Heirloom Bulbs & Garden History  •  Living Treasure from the Past


July 2019

Jul
31
2019

Tulips, Dahlias, and
the Refugee Silk Weavers of England

Three hundred years ago what is now the “arty cool” East London neighborhood of Spitalfields was a tiny village and the center of England’s booming silk industry.

one of the tulips the weavers could have grown in their gardens, ‘Absalon’, from 1780

According to an 1840 article in the Manchester Guardian, Spitalfields got its start in 1685 when, fleeing religious persecution, “at least 50,000 refugees, most of them weavers and other craftsmen, arrived from France and threw themselves upon the charity of the English nation.” Known as the Huguenots, these refugees were soon “very flourishing” and by 1713 the silk trade they established “had attained such importance that upwards of 300,000 persons were maintained by it.”

By the time the article was written in 1840, Spitalfields was “in a greatly fallen-off condition”, but it still retained “a remnant of the love of gardening among the weavers.” A six-acre plot whad been divided into 170 small gardens, all bounded by picket fences, and “in almost every garden is a neat summerhouse, where the weaver and his family may enjoy themselves on Sundays and holidays, and where they usually dine and take tea.” (Doesn’t that sound lovely?)

Although some weavers grew “cabbages, lettuces, and peas,” most had “a far loftier ambition” – flowers. “Many had tulip beds, in which the proprietors not a little gloried, and over which they had screens which protected them from the sun and from the storm” – to keep the blooms in prize-winning shape for the tulip shows – “and it was expected that the show of dahlias for that season would not fail to bring glory to Spitalfields.”

Although, alas, all of the dahlias from that era are now extinct, you can still grow some of the very same tulips that were popular in 1840 such as ‘Absalon’, ‘Keizerskroon’, and ‘Zomerschoon’ – and you don’t have to be a silk weaver to enjoy them.

(You might also enjoy the book this article is drawn from, Notes from the Garden: A Collection of the Best Garden Writing from the Guardian, 2010, edited by Ruth Petrie.)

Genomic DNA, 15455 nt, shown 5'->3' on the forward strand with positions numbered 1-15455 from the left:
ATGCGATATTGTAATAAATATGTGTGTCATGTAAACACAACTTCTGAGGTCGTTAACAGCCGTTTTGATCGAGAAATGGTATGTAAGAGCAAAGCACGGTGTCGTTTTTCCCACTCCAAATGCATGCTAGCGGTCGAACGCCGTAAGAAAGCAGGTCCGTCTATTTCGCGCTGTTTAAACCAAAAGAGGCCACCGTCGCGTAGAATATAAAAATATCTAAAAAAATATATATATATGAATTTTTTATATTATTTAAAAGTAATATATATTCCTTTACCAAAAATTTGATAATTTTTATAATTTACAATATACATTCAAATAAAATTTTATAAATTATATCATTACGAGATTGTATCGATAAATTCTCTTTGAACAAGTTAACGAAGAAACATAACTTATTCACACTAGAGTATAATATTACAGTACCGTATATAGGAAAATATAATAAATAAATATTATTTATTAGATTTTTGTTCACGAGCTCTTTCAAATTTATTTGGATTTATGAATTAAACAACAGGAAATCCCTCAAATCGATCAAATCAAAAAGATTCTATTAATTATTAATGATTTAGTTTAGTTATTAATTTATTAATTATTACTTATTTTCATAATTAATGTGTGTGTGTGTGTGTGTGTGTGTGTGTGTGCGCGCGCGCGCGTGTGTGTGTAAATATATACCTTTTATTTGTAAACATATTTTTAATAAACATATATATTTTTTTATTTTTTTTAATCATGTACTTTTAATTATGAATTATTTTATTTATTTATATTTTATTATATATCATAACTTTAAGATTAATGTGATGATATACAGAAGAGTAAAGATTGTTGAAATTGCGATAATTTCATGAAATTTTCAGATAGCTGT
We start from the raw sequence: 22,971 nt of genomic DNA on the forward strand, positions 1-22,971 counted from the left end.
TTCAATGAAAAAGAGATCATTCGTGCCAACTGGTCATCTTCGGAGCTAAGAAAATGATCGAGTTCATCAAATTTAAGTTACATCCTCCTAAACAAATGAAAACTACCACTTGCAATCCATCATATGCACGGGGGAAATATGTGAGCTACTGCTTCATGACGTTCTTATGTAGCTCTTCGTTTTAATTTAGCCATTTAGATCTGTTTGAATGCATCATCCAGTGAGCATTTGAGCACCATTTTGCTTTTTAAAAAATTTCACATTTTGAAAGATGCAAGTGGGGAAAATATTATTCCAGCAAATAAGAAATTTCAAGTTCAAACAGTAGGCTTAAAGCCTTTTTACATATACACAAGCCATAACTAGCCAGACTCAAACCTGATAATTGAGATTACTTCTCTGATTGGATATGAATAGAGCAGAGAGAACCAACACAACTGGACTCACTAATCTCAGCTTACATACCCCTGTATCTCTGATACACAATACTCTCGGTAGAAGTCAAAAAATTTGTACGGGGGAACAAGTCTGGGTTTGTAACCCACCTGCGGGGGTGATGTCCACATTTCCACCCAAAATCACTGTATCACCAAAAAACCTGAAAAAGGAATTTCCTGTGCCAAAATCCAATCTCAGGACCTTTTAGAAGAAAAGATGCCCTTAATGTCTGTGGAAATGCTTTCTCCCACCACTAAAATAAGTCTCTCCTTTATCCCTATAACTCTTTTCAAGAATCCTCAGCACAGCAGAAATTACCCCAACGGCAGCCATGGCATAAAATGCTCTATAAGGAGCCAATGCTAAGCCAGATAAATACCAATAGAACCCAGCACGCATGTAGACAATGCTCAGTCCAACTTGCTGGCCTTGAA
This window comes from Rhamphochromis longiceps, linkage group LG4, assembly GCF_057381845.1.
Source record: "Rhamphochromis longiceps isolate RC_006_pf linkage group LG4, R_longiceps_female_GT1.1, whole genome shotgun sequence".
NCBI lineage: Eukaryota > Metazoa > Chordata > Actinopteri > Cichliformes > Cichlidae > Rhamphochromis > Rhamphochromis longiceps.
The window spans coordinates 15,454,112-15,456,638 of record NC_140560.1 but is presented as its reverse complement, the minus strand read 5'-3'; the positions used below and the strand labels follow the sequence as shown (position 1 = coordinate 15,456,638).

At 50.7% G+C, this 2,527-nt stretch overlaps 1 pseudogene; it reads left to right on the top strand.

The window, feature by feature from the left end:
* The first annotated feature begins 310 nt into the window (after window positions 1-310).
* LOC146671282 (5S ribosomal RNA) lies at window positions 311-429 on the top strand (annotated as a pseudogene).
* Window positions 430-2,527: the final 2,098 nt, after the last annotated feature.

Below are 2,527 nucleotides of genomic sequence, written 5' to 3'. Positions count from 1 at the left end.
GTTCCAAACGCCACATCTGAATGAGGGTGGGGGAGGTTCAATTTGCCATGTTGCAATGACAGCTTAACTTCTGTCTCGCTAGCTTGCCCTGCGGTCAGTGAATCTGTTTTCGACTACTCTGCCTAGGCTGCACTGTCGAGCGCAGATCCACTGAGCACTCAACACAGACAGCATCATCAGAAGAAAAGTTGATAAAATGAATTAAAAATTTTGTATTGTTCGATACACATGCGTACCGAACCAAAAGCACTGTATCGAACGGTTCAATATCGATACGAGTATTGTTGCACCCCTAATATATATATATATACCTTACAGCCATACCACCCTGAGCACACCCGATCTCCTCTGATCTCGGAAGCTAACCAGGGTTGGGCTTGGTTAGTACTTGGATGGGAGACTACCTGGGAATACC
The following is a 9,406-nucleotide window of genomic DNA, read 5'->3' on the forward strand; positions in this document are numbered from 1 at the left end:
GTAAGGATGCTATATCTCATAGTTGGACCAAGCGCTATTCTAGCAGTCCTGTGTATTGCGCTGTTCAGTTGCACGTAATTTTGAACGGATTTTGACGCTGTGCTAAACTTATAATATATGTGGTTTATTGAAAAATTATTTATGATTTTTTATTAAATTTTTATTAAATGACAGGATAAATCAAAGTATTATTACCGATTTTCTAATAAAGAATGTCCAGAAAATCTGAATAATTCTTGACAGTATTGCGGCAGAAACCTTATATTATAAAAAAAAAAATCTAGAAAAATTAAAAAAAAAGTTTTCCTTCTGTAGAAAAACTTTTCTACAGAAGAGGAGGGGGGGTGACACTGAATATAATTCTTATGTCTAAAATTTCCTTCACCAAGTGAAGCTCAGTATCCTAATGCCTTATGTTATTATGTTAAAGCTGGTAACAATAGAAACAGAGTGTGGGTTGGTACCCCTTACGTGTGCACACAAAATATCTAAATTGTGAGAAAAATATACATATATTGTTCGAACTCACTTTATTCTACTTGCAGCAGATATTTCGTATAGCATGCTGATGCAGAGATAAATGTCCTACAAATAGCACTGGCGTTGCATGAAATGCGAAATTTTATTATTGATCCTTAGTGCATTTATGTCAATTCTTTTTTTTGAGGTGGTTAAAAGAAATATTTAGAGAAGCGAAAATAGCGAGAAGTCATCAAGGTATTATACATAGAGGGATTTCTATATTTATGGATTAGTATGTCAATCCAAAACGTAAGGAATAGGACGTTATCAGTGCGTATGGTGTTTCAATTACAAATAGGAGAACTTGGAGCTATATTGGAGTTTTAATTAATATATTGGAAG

Jul
24
2019

“Monarchs in the Rough” – Golfing for Butterflies

Can we save the monarchs?

America’s favorite butterfly has suffered a 90% drop in population over the past 20 years but a new program is hoping to change that by planting milkweed – and raising awareness – at golf courses around the country.

Co-sponsored by Audubon International and the Environmental Defense Fund, Monarchs in the Rough “connects and supports golf course staff as they plan, install, and manage habitat projects” for monarchs. Along with providing “regionally-appropriate milkweed seed” to establish “about one acre of high-quality monarch habitat,” the innovative program also offers “signage, posters, and technical guidance to golf course managers as they install and manage habitat, and as they communicate with course members about their efforts to save the monarch.”

Doesn’t that sound great? To learn more, or to enlist your favorite golf course in the program, visit monarchsintherough.org/.

Jul
17
2019

Martha Stewart’s 300-Foot Border of Tiger Lilies

Some gardeners shy away from orange, but not Martha Stewart – as you can see in this photo from the July-August 2019 Martha Stewart Living.

That’s the driveway to Martha’s home in Bedford, New York, flanked by a 300-foot-long pergola. Wisteria and clematis drape the pergola and along its sides are six-foot-wide borders filled with crocus, grape hyacinths, alliums, and various perennials in shades of “mauve, lavender, violet, purple, and blue.”

But Martha wanted more color and a longer bloom season, so first she “sprinkled in a few kinds of orange poppies” and then she planted hundreds of tiger lilies (Lilium lancifolium). Now “just as everything else begins to fade”, the lilies “explode into fat rows of tall, sturdy stems” and then “unfurl their spotted petals at the end of July, transforming the border into a sweep of orange.”

See more at themarthablog.com/2018/08/my-blooming-lily-border.html – and then if you want to see what a little orange can do for your mid-summer garden, order a few of these easy, enduring lilies now for planting this fall.

Jul
12
2019

Peonies, Lilies, and Stroopwafels, Oh My!
— Our Trip to the Netherlands

Justin with Henry’s lilies

Although spring is definitely the best time to visit the Netherlands, we’re always way too busy shipping and planting bulbs then, so it was the first of June before Vanessa, Rita, and Justin got there – but they still found plenty to see and enjoy.

Can you smell that fragrance?

LILIES – They arrived just in time for Lily Days which is when Dutch lily farmers and hybridizers showcase their lilies in vast greenhouse displays for potential buyers that come from around the world.